Monday, November 23, 2009

Go, Big Daddy, GO! :: A Beer-Gut Reaction to Tales of the Rat Fink (2006)

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"Ed Roth was a giant as an artist as well as a behemoth of a man. He and his fellow Kar Kustomizers worked in the only uniquely American art medium, the automobile. He never thought of his creations simply as shells of molded sheet metal or fiberglass. He always wanted you to see the engine, too, because the only American Art Form is not an object. It's a kinieticism. Its materials are speed, momentum, excitement, and freedom, which is to say, the American Zeitgeist, except that we don't say Zeitgeist. We say, the spirit of the American Age."

-- Tom Wolfexxxxxxxx
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While he was assigned to a UFO tracking station in the Sahara desert, one has to wonder if perhaps Ed Roth actually saw something not of this earth that permanently blew his mind. For when he got out of the service, where he honed his talents as a painter by stenciling bizarre designs on his fellow airmen's duffle-bags, Roth became a leading trail-blazer in the custom car culture that absolutely exploded in the 1950's. With his outlandish, out of the box designs and pioneering use of fiberglass, Roth was soon a legend among the motorheads with the completion of The Beatnik Bandit and [my favorite] The Orbitron. And when Revell called, looking to miniaturize his creations into molded plastic, "Big Daddy" Roth soon became a household name.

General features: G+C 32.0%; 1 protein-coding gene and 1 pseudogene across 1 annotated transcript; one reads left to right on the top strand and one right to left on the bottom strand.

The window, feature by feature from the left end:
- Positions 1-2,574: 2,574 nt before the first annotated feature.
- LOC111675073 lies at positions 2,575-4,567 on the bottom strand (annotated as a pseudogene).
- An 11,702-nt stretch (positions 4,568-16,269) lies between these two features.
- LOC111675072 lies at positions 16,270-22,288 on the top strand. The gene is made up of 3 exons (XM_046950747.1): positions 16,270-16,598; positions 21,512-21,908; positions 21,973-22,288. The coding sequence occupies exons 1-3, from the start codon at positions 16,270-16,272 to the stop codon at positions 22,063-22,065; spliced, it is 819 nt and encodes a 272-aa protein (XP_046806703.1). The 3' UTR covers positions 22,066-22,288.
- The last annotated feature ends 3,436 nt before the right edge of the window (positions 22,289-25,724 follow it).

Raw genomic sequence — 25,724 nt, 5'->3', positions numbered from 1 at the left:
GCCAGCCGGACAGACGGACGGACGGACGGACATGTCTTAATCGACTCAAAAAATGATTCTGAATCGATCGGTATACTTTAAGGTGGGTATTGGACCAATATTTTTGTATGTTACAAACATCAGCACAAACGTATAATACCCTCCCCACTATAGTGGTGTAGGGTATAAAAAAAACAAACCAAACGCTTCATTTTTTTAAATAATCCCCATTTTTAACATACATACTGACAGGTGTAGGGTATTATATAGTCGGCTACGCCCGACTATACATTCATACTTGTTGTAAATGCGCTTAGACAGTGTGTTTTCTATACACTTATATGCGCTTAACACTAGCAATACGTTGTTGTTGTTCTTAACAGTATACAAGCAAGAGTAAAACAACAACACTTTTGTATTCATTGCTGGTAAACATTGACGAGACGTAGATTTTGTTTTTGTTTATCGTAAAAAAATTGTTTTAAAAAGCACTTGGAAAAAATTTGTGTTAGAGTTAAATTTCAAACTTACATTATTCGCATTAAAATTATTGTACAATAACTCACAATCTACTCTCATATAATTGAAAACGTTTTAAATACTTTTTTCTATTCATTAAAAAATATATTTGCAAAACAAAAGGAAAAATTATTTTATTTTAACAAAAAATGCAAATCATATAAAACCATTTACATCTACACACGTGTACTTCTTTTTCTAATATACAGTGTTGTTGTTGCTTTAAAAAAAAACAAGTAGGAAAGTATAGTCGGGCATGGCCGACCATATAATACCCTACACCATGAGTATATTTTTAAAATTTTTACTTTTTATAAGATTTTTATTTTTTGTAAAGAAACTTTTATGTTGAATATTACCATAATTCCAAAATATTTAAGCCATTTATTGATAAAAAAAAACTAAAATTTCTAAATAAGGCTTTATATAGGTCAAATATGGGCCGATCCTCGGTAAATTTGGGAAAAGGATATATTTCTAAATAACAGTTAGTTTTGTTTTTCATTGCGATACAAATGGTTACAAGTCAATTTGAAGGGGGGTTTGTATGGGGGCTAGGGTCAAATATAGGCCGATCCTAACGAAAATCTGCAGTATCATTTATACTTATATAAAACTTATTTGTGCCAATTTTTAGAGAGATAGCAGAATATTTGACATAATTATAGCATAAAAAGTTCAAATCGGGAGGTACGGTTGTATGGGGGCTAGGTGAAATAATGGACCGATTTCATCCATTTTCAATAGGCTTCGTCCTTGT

It wasn't just about building or pin-striping the hot-rods, either. A true Renaissance man, Roth's silk-screening and T-Shirt designs, a mash-up of souped-up engines and ghastly critters with a need for speed going hellbent for the horizon, also caught on. Personified by his signature character, the Rat Fink -- basically his middle-finger salute at the homogenizing effect of the House of Mouse, Roth was all about flying your freak flag high and leaving the squares of Squaresville in the dust.

Ron Mann's documentary, Tales of the Rat Fink, like its subject matter, is also slightly off-kilter. Punctuated by some Roth-fueled animated critter bumpers, each segment tracing Roth's rise to prominence is told from the perspective of different car, voiced by the likes of Paul LeMat, Ann-Margaret and Jay Leno, while the big man himself is voiced by John Goodman, who links it all together. It's an amazing and eye-popping journey of one man's influence weeding and winding its way into permanent pop-culture. And as icing on the cake, we get a stellar soundtrack from The Sadies, whose blend of lo-fi reverb and honky-tonk fits the subject matter perfectly:

Seriously. Check this one out, kids. A testament to a true and one of a kind American artist.

Tales of the Rat Fink (2006) Sphinx Productions :: Abramorama :: Shout! Factory / EP: Martin Harbury / P: Bill Imperial, Ron Mann / AP: Michael Boyuk / D: Ron Mann / W: Adam Cawley, Solomon Vesta / C: Arthur E. Cooper / E: Terrance Odette / M: The Sadies / S: John Goodman, Ted Rosnick, Alex Xydias, Paul Le Mat, Ann-Margret, Tom Smothers, Dick Smothers, Robert Williams, Brian Wilson

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